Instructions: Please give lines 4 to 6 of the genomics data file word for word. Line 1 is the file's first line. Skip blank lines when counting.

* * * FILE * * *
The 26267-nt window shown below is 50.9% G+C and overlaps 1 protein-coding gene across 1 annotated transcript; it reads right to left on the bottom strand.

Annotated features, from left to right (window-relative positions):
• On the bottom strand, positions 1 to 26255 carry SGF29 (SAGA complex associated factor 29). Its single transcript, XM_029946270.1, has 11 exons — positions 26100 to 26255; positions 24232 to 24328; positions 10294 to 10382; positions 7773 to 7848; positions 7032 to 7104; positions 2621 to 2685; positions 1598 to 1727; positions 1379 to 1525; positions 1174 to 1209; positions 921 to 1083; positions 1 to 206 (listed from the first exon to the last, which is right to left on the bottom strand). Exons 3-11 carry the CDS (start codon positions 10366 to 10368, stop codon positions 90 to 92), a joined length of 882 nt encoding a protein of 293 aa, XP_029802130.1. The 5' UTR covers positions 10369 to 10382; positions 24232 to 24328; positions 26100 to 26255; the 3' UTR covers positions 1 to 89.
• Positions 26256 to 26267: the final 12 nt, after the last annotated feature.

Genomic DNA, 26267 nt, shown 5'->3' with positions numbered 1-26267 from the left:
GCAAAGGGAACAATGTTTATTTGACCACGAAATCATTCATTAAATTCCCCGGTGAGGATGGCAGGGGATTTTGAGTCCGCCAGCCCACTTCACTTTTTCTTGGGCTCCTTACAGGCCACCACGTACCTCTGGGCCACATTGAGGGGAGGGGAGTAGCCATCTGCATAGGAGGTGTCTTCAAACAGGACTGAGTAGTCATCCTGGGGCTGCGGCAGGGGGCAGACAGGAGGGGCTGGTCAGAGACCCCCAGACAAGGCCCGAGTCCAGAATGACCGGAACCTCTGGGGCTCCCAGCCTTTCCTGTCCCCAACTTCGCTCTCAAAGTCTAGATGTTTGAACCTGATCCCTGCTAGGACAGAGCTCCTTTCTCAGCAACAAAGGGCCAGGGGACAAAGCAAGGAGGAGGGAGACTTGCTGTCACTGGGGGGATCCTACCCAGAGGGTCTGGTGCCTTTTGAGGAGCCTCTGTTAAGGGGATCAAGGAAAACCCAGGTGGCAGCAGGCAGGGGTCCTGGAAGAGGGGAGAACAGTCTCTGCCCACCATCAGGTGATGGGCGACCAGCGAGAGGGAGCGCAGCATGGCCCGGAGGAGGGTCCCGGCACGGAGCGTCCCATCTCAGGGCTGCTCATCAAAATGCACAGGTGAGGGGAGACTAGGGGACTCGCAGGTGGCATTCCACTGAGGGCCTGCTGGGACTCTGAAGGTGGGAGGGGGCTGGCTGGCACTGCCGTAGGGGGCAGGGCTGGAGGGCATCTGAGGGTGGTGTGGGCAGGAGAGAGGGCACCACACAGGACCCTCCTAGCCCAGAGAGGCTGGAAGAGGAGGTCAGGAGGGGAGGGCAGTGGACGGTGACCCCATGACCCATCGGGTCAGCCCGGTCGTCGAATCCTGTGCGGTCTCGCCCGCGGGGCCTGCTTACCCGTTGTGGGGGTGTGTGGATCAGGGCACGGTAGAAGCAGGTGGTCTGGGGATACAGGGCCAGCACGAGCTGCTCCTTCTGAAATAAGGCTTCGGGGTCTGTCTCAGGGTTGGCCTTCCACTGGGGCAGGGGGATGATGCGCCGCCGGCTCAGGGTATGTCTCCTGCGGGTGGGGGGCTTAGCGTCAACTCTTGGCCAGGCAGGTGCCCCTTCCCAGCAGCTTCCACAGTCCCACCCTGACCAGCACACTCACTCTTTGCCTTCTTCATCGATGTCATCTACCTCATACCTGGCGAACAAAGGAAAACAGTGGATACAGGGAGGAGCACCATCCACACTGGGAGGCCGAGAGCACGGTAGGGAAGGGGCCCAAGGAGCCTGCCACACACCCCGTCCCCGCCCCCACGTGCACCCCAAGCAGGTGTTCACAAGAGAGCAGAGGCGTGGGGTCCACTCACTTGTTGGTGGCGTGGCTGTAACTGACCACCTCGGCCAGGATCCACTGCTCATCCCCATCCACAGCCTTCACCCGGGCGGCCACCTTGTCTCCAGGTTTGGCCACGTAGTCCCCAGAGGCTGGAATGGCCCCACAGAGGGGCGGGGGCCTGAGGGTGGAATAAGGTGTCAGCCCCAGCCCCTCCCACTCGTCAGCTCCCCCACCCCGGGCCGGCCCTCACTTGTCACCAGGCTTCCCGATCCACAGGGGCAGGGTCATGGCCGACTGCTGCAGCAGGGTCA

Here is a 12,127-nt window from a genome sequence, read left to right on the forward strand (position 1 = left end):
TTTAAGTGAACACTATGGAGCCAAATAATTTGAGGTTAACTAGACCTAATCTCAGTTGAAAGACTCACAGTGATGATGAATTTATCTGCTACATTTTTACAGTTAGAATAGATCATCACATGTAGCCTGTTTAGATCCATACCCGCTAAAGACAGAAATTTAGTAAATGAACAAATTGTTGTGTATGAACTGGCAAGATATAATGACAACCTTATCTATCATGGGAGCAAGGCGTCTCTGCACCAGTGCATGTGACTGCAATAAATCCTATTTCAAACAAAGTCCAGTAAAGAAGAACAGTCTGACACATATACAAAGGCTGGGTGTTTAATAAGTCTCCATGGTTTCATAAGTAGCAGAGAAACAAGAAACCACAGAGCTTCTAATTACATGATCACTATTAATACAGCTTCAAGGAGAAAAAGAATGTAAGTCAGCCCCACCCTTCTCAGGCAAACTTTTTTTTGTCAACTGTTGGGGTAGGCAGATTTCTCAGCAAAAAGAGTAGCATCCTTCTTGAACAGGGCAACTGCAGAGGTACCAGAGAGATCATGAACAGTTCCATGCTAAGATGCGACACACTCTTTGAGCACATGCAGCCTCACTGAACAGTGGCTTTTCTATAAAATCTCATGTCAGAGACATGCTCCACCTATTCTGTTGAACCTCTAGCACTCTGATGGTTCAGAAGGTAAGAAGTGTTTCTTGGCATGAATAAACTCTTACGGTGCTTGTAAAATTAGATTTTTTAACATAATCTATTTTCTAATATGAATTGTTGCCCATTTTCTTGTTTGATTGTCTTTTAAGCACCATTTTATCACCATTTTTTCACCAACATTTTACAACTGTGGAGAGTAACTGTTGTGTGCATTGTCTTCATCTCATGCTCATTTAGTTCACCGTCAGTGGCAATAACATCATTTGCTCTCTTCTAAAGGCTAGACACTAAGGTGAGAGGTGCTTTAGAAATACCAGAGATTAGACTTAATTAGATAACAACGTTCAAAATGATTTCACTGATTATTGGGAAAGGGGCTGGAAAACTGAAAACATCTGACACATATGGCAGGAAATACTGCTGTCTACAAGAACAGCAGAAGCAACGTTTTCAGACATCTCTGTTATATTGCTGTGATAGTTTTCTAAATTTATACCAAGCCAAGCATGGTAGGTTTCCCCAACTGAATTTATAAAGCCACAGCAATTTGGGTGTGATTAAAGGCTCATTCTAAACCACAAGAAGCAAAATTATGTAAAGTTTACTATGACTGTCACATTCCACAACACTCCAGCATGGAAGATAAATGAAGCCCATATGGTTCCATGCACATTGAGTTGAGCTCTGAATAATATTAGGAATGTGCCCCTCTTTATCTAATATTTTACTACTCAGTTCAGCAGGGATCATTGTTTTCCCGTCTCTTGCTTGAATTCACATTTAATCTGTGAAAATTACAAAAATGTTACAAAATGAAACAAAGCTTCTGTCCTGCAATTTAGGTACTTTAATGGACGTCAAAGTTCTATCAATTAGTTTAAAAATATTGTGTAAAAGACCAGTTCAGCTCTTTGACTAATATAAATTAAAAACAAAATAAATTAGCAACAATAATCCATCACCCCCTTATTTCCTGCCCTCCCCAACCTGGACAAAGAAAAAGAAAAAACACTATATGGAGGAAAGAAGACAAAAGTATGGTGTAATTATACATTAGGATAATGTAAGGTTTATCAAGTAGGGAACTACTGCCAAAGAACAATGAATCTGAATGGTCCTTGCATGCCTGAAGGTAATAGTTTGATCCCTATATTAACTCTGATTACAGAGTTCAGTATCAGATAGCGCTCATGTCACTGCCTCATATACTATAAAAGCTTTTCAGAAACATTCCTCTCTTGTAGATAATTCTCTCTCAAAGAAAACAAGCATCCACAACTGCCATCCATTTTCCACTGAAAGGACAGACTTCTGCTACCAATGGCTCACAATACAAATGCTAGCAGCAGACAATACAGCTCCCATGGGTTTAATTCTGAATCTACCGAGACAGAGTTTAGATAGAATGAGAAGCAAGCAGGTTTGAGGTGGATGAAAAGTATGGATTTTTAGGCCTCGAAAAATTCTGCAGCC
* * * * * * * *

• Positions 26256 to 26267: the final 12 nt, after the last annotated feature.

Genomic DNA, 26267 nt, shown 5'->3' with positions numbered 1-26267 from the left:
GCAAAGGGAACAATGTTTATTTGACCACGAAATCATTCATTAAATTCCCCGGTGAGGATGGCAGGGGATTTTGAGTCCGCCAGCCCACTTCACTTTTTCTTGGGCTCCTTACAGGCCACCACGTACCTCTGGGCCACATTGAGGGGAGGGGAGTAGCCATCTGCATAGGAGGTGTCTTCAAACAGGACTGAGTAGTCATCCTGGGGCTGCGGCAGGGGGCAGACAGGAGGGGCTGGTCAGAGACCCCCAGACAAGGCCCGAGTCCAGAATGACCGGAACCTCTGGGGCTCCCAGCCTTTCCTGTCCCCAACTTCGCTCTCAAAGTCTAGATGTTTGAACCTGATCCCTGCTAGGACAGAGCTCCTTTCTCAGCAACAAAGGGCCAGGGGACAAAGCAAGGAGGAGGGAGACTTGCTGTCACTGGGGGGATCCTACCCAGAGGGTCTGGTGCCTTTTGAGGAGCCTCTGTTAAGGGGATCAAGGAAAACCCAGGTGGCAGCAGGCAGGGGTCCTGGAAGAGGGGAGAACAGTCTCTGCCCACCATCAGGTGATGGGCGACCAGCGAGAGGGAGCGCAGCATGGCCCGGAGGAGGGTCCCGGCACGGAGCGTCCCATCTCAGGGCTGCTCATCAAAATGCACAGGTGAGGGGAGACTAGGGGACTCGCAGGTGGCATTCCACTGAGGGCCTGCTGGGACTCTGAAGGTGGGAGGGGGCTGGCTGGCACTGCCGTAGGGGGCAGGGCTGGAGGGCATCTGAGGGTGGTGTGGGCAGGAGAGAGGGCACCACACAGGACCCTCCTAGCCCAGAGAGGCTGGAAGAGGAGGTCAGGAGGGGAGGGCAGTGGACGGTGACCCCATGACCCATCGGGTCAGCCCGGTCGTCGAATCCTGTGCGGTCTCGCCCGCGGGGCCTGCTTACCCGTTGTGGGGGTGTGTGGATCAGGGCACGGTAGAAGCAGGTGGTCTGGGGATACAGGGCCAGCACGAGCTGCTCCTTCTGAAATAAGGCTTCGGGGTCTGTCTCAGGGTTGGCCTTCCACTGGGGCAGGGGGATGATGCGCCGCCGGCTCAGGGTATGTCTCCTGCGGGTGGGGGGCTTAGCGTCAACTCTTGGCCAGGCAGGTGCCCCTTCCCAGCAGCTTCCACAGTCCCACCCTGACCAGCACACTCACTCTTTGCCTTCTTCATCGATGTCATCTACCTCATACCTGGCGAACAAAGGAAAACAGTGGATACAGGGAGGAGCACCATCCACACTGGGAGGCCGAGAGCACGGTAGGGAAGGGGCCCAAGGAGCCTGCCACACACCCCGTCCCCGCCCCCACGTGCACCCCAAGCAGGTGTTCACAAGAGAGCAGAGGCGTGGGGTCCACTCACTTGTTGGTGGCGTGGCTGTAACTGACCACCTCGGCCAGGATCCACTGCTCATCCCCATCCACAGCCTTCACCCGGGCGGCCACCTTGTCTCCAGGTTTGGCCACGTAGTCCCCAGAGGCTGGAATGGCCCCACAGAGGGGCGGGGGCCTGAGGGTGGAATAAGGTGTCAGCCCCAGCCCCTCCCACTCGTCAGCTCCCCCACCCCGGGCCGGCCCTCACTTGTCACCAGGCTTCCCGATCCACAGGGGCAGGGTCATGGCCGACTGCTGCAGCAGGGTCA